Community Risk Reduction: Proactive CRR: The “Vegetable” Approach

April 4, 2024
Daniel Byrne and Lee Levesque tell of how they cleverly got training on opioids and overdoses to the public despite community members' initial resistance.

Any parent can tell you that to get children to eat undesired yet needed and healthful food, such as vegetables, you must be creative. Sometimes, you must sneak those vegetables in for the children’s own good, where they consume them without realizing it—and maybe even come to find that they like them after all. Educating your community on data-driven risks can be just like that.

Ahead of the curve
We are advocates for not waiting for data—or illnesses and injuries—to rise to the point of something being a significant risk to the community that must be addressed. When one waits, lives and property are affected and lost, which is the opposite of our purpose. Now, not waiting for data doesn’t mean that we operate willy-nilly. It still involves data analysis. Community risk reduction (CRR) personnel must have their finger on the pulse of not just the community but also the state and nation. This helps to identify emerging risks that statistically and realistically will affect the community.

For example, opiates now are an established national risk that affects all states, counties and communities, and we saw that this emerging risk eventually would affect the citizens of our communities. By analyzing our EMS response data and seeing overdoses as an increasing call for service—even though it didn’t top our list at the time as a current prominent risk—we clearly saw that if the risk wasn’t addressed immediately, the data eventually would leave us no choice. However, by then, lives and families would be ruined or lost. So why wait?

As this national epidemic grew—as did our department’s data on opiates and overdoses—the medical training officer, seeing this risk coming, began preparations within the agency and began to reach out to other stakeholders. As conversations with the stakeholders expanded, it was realized that a larger problem was looming countywide that would be beyond local resources to address.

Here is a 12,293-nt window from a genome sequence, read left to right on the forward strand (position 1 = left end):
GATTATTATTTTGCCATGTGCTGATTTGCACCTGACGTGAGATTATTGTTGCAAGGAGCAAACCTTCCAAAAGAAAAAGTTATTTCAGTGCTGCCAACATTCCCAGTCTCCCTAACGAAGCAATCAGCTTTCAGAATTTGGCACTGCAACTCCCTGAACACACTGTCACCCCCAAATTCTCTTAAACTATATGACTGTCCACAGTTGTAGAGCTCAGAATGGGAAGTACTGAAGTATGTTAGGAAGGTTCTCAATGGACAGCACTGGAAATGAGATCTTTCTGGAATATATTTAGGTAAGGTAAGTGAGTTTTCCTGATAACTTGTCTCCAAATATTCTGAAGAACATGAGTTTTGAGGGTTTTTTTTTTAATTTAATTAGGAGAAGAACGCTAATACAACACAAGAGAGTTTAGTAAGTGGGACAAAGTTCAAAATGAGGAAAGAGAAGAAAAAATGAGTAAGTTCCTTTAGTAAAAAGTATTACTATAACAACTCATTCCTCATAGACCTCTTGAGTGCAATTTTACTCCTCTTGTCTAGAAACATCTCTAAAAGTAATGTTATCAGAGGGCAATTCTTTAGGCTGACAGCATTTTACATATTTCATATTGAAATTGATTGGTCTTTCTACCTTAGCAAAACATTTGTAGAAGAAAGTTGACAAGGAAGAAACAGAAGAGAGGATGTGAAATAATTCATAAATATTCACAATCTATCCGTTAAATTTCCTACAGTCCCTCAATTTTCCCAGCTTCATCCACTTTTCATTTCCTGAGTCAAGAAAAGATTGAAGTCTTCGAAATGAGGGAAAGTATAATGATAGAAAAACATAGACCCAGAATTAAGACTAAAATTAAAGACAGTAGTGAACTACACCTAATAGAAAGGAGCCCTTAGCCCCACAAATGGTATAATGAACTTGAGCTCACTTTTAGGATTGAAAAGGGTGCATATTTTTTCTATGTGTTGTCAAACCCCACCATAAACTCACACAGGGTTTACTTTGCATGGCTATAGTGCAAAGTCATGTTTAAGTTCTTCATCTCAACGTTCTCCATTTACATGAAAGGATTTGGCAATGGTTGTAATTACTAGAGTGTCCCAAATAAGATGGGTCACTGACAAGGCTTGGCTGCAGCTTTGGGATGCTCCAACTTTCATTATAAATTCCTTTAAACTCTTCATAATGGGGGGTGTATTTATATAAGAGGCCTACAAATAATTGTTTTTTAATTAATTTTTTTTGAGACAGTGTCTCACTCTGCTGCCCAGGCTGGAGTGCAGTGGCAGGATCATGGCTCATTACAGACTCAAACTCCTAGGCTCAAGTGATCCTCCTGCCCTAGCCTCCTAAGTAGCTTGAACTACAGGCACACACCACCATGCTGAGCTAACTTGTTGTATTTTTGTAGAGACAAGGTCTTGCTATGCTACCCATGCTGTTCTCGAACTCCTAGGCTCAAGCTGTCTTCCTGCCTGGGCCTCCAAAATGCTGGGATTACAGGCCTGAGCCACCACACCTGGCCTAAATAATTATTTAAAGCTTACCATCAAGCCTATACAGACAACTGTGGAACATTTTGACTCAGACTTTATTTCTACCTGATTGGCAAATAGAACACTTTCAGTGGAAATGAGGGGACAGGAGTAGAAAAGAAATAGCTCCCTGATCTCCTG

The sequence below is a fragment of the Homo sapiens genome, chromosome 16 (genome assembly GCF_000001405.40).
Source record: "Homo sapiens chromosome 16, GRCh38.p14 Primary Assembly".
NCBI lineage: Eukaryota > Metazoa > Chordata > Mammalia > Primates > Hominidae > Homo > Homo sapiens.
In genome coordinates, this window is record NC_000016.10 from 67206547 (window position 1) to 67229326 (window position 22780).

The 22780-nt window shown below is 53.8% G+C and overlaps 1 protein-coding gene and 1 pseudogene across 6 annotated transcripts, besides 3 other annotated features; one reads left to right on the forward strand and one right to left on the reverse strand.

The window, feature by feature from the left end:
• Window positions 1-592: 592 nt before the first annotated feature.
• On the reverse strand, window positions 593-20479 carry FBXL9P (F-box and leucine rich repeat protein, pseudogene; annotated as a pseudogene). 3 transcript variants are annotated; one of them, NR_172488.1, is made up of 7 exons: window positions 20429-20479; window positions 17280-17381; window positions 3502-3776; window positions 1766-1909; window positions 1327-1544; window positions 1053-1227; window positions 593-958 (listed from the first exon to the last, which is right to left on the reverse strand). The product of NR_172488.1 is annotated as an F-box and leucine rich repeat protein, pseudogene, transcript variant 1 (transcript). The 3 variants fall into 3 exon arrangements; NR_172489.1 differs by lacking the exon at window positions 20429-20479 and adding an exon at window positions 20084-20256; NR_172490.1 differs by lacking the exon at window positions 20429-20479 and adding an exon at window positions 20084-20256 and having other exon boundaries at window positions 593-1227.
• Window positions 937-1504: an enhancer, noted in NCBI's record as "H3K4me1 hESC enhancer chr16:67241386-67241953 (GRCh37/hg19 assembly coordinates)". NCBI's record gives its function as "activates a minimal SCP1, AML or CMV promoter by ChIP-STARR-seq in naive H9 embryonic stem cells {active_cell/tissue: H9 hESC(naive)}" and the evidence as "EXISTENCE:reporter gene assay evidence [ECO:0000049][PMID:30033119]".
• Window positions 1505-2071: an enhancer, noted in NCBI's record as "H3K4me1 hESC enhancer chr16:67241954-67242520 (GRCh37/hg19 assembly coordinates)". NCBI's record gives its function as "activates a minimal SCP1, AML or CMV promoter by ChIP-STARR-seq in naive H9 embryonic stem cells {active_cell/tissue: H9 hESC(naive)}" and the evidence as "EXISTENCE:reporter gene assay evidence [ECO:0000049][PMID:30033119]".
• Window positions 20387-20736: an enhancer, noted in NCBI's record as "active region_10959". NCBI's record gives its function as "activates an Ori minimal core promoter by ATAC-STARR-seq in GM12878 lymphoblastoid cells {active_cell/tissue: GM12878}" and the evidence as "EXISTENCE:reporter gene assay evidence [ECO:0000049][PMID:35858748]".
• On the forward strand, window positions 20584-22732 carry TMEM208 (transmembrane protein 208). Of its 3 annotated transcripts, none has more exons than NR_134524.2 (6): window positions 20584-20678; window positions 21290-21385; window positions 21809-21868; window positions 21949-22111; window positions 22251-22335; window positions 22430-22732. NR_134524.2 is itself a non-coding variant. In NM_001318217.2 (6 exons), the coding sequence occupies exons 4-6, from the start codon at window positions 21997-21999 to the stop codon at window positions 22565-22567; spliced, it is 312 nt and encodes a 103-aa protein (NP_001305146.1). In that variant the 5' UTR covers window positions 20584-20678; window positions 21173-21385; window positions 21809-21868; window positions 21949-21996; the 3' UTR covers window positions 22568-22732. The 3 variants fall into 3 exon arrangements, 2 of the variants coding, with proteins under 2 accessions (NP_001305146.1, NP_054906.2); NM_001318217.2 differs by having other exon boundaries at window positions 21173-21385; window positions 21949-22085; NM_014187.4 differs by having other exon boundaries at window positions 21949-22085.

In 2021, the U.S. Department of Health and Human Services’ Substance Abuse and Mental Health Services Administration (SAMHSA) awarded our county a four-year, $1,934,988 grant to address the opiate problem. This was to be done via a process of increasing education and  expanding the distribution of Naloxone (Narcan) in addition to providing support for those who have utilized emergency services because of opiate use.

The grant led to the creation of a collaborative team of stakeholders: two fire districts, county EMS services, local law enforcement and the county’s substance abuse office. This team—First Responders Project—consists of two firefighter/EMTs, a paramedic, two certified drug counselors and a program administrator. A governing board of fire chiefs, department heads from the participating agencies, and a law enforcement representative oversees the team and program.

Being creative
Now, just because an agency discovers a risk through data analysis, it doesn’t mean that members of the community will share that same perspective.

Initially, speaking engagements for the First Responders Project team were cancelled by various entities once they realized that the topic would be opiates and overdoses, and future outreach attempts were met with no interest. It appeared that our citizens didn’t share our risk concern and didn’t want to acknowledge that this risk—or in their terms, a drug problem—was present in the community. However, sometimes you must sneak those needed vegetables onto the desired menu for people to consume and remain healthy. Our district added the First Responders Project into our already established and successful Immediate Responder outreach program.

Previous data analysis showed that we were teaching an increasing number of CPR classes. Because of the popularity and need for CPR training, we added our Stop the Bleed program to it and created one single outreach program—the Immediate Responder program—sneaking those needed vegetables onto that desired menu. By now adding the First Responders Project and the education and training on opiates and Narcan use to the established and successful Immediate Responder program, we simply added one more vegetable to the desired CPR menu.